• For the pesto, start by bringing a large pot of water to a boil. Prepare an ice bath and have it waiting next to the boiling water. Add the kale to the boiling water and blanch for 2 minutes. Using a slotted spoon or tongs, remove the kale from the boiling water and add it to the ice bath. Leave it in the ice bath for 1-2 minutes, then strain and squeeze the kale to get rid of any excess moisture. 
  • Place all of the ingredients for the pesto, except for the olive oil in a food processor and pulse a few times until everything is chopped. Then add in the olive oil in a slow stream until it is emulsified. 
  • Add a couple of spoonfuls of the pesto to the cooked rice, and stir to combine. Taste and feel free to add as much or as little pesto as you like to the rice. When your rice has the amount of pesto that you like, store any unused pesto (if there is any) in an air-tight container in the fridge for another use. 
Prepare + stuff + bake the blossoms:
  • Pre-heat the oven to 350º.
  • Be sure you've removed the pistol by reaching inside the blossom and snapping it off. 
  • Gently spread open the petals. Then, using a small teaspoon, take a spoonful of the rice and carefully stuff the blossom. Twist the tops so they stay closed and lay the stuffed blossom onto a baking sheet. Do this until all of your blossoms are stuffed. You might have extra rice which you can enjoy on it's own, or save to stuff more blossoms with.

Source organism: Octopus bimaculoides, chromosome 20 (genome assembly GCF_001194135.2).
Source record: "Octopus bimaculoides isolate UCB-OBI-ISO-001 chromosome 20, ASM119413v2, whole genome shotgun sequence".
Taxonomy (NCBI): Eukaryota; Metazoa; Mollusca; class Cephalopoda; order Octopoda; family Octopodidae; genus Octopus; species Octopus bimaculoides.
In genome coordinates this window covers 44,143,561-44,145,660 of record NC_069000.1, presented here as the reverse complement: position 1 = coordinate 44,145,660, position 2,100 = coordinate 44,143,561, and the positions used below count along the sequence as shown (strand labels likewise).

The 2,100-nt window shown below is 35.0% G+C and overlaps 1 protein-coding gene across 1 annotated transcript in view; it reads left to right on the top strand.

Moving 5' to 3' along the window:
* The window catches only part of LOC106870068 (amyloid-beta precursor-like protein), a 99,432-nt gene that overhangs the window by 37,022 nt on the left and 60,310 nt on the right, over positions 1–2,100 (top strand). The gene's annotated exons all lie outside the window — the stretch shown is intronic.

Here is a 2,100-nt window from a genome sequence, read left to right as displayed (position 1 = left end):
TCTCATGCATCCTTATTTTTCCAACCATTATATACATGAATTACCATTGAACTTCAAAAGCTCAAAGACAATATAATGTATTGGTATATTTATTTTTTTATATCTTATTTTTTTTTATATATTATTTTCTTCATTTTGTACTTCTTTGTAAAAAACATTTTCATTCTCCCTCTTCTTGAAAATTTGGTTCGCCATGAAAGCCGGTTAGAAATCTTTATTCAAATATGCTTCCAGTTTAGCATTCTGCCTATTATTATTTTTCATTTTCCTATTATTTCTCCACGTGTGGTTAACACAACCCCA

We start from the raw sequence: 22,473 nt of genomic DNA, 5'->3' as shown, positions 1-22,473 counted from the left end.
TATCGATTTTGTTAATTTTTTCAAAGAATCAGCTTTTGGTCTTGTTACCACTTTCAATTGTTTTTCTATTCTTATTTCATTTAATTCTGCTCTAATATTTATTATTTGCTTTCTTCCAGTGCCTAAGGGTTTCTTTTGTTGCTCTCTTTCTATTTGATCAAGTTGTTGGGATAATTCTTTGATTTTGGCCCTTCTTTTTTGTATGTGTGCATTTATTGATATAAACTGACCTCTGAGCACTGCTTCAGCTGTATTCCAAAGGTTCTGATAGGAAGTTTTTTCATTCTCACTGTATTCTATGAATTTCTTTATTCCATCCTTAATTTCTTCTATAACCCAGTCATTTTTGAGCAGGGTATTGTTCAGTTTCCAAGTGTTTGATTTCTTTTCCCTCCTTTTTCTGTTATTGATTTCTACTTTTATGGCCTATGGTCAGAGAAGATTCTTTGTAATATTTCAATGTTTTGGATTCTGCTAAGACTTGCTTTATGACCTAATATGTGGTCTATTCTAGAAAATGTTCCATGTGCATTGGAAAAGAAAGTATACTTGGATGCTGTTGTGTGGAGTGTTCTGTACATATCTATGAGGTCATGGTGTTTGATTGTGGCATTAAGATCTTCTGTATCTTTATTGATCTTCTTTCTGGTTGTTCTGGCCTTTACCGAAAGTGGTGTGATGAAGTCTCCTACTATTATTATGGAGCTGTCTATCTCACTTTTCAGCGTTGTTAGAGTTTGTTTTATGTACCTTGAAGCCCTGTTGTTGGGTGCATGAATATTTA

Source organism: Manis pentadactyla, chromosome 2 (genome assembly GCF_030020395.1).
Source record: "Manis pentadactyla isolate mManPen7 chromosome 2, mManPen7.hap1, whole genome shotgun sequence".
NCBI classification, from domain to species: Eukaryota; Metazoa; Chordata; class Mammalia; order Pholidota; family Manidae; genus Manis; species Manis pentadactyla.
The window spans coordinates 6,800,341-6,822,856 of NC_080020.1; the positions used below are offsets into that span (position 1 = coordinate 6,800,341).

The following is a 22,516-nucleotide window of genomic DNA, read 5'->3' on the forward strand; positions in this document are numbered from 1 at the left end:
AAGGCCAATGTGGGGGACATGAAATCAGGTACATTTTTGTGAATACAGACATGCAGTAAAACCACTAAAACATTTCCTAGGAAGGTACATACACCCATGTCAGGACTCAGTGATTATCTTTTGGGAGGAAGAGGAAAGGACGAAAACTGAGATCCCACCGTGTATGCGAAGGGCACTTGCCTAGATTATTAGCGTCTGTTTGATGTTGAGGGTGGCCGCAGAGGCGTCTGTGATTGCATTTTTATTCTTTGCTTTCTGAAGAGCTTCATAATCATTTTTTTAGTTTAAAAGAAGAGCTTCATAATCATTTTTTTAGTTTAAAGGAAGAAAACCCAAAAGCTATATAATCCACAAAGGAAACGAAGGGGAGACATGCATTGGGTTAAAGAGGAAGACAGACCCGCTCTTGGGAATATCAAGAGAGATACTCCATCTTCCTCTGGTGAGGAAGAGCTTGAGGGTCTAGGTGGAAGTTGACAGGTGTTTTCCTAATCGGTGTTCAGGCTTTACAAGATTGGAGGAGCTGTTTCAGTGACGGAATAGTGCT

• Brush the tops of the blossoms with olive oil, and sprinkle with salt, pepper and the bread crumbs (if you're using). 
  • Bake for about 10 minutes, and enjoy immediately. 

Saturday, February 7, 2015


I have been doing some experimental cooking since the holidays using eggplants and some other less commonly used (for me) ingredients.  I got a one pound package of ground goat (!) at the farmer's market a couple weeks ago and decided it might be good as part of a moussaka casserole.  I haven't made moussaka in decades.  When looking online for ideas for using the ground goat, moussaka was recommended.  I spotted a Bobby Flay recipe for moussaka and was inspired by his recipe but took quite a number of liberties based on the ingredients I had available.  Here is a link to his recipe.  
First, some of these things can be assembled in advance. I would recommend mixing the cheese ingredients (except for the Manchego) in advance and refrigerate.  Also, I think you could cook the ground meat mixture in advance and refrigerate (or even freeze!) until the actual assembly of the dish.  There are a lot of ingredients, so be sure to look over the list before you dive in (unlike me).  
A note about spices:  if you haven't updated your spice shelf in a while, do it!  It makes all the difference.  I pulled out a container of ground allspice and opened it.  I couldn't even smell the spice.  Then I opened a package of whole allspice and ground them in my spice grinder.  Oh my goodness.  Night and day. It is worth updating them every 6 months.  You won't believe the difference it makes in the quality of your cooking.

One pount ground lamb, beef goat, or pork (or a combo)
Olive oil
½ tsp ginger
½ tsp cinnamon
2 tsp ground allspice
¼ tsp ground cardamom (optional)
¼ tsp cayenne pepper
½ onion thinly sliced
1 red pepper, chopped
5 garlic cloves finely minced
1 cup red wine
3 Tablespoons tomato paste